Women workers at Vauxhall on strike for higher pay, 1916 [X498/175]
Thursday 1st June 1916: Seventeen girls employed by a Luton firm have today appeared at a Tribunal at Westminster where they were charged with leaving their work at a firm under Government control without leave on Friday May 26th and Monday May 29th. Fourteen of the girls were from Luton, two from St. Albans, and one from Harpenden. Mr. Edward Bolton, the manager of the department in which the girls are employed, appeared for the company, but it appears he did not make a good impression on the Chairman of the Tribunal.
Mr Bolton stated that the company employs 467 girls, who are engaged entirely in manufacturing items for the Government. He complained that on Friday 427 girls had stayed in the works yard after the midday meal, singing, booing and demonstrating. On Monday 29th only 86 had come in to work; the rest had stayed outside the works entrance. After questioning Mr Bolton admitted that on the Friday the girls were effectively sent home until Monday morning when they had not returned to work after ten minutes grace. He also admitted that a number of the girls had wished to see him on Monday morning, but denied that they were turned out by policemen. A union representative had tried to get to the works early on Monday morning to meet the girls before they went in, but his train was late and he did not arrive in time to do anything before the gates were shut. He thought if he had more time he would have been able to get the girls back to work. Mr Bolton had told him that the girls were suspended for two days and notices were put up to this effect. A meeting was held between the girls and the labour representatives and they returned to work at 7.30 on Tuesday morning.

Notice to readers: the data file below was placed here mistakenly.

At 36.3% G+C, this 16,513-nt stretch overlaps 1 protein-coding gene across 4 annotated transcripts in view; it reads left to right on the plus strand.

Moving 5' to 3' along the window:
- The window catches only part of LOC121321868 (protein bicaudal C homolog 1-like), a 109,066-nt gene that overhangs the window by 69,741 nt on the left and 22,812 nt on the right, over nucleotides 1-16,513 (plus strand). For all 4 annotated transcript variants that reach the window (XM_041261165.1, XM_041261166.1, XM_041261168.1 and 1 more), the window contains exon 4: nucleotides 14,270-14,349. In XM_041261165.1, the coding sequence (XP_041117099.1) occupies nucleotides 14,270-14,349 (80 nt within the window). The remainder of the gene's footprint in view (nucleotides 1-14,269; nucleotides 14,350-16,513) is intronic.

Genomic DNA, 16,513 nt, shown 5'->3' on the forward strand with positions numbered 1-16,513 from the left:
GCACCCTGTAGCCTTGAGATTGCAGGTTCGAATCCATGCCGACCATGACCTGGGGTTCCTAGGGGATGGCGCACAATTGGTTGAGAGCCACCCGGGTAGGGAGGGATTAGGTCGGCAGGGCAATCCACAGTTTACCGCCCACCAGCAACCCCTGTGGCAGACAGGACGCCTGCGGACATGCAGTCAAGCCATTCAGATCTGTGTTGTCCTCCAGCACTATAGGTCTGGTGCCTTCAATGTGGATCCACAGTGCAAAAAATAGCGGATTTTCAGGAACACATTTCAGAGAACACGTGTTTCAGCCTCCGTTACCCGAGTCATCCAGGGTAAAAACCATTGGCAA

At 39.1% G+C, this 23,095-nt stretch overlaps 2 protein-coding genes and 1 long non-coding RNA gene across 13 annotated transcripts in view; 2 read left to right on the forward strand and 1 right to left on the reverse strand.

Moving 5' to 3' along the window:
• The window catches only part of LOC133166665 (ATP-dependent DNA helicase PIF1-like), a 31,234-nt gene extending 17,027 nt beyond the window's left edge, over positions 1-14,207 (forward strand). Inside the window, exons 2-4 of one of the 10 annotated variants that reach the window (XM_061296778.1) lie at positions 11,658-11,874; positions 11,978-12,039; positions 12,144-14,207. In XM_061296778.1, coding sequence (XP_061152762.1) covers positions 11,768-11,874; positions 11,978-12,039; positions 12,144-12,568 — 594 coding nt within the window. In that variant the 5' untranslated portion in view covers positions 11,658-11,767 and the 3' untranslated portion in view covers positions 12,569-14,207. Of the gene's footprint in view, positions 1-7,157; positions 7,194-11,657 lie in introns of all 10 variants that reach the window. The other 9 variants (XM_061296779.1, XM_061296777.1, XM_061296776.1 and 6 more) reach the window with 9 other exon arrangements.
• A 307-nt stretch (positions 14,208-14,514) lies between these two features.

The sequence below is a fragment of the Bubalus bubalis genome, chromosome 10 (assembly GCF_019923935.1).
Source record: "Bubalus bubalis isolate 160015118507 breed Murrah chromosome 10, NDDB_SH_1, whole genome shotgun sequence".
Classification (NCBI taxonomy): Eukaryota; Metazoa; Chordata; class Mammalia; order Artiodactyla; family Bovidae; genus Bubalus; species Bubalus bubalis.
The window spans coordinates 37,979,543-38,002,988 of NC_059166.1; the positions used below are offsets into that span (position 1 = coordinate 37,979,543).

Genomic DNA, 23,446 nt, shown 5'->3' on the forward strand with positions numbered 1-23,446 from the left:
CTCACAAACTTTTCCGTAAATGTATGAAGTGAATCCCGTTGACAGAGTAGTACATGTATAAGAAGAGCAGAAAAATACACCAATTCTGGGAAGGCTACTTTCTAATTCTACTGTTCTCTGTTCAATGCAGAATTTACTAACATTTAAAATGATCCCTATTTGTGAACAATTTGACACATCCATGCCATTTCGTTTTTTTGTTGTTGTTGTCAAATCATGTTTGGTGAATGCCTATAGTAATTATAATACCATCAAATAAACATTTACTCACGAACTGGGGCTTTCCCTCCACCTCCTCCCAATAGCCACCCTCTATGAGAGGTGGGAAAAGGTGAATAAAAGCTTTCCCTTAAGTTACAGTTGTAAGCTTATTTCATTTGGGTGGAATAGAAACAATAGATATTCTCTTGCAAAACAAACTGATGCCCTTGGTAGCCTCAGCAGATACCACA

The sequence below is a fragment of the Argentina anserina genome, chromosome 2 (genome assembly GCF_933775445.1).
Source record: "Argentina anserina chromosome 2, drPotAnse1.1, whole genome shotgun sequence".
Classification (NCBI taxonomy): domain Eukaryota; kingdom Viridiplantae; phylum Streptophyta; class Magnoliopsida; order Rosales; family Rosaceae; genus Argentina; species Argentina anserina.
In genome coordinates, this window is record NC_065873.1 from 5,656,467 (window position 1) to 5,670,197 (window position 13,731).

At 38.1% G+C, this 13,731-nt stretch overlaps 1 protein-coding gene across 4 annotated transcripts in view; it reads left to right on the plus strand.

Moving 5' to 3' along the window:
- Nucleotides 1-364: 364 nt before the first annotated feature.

After some prevarication Mr Bolton admitted that he had heard that the girls intended to come out on strike unless they received a halfpenny an hour pay rise. The Union representative complained of lack of tact and breach of faith by Mr Bolton and suggested that the strike was the result of a genuine misunderstanding by the girls, who had only wanted to discuss their grievance. Instead of doing so Mr Bolton had sent the girls home. When asked the amount earned by the girls Mr Bolton gave unusually high figures which were the exception rather than the norm. The Chairman of the Tribunal agreed that the girls had a grievance, and felt their wages were not very high for the work they were doing. The employer had acted arbitrarily in shutting the girls out on Saturday, and with a little tact most of the girls would have returned to work on Monday morning. He therefore did not regard the failure to go back to work on Monday as an offence. The refusal to work on Friday did clearly constitute an offence against the regulations. However, in view of the blame which should attach to their employer, their low wages, the cost of their fares, and their loss of income over the two days, he proposed to fine them only one shilling each. In any future dispute he urged them to rely on a Union leader to settle the matter in a proper way.
Source: Luton News, 8th June 1916
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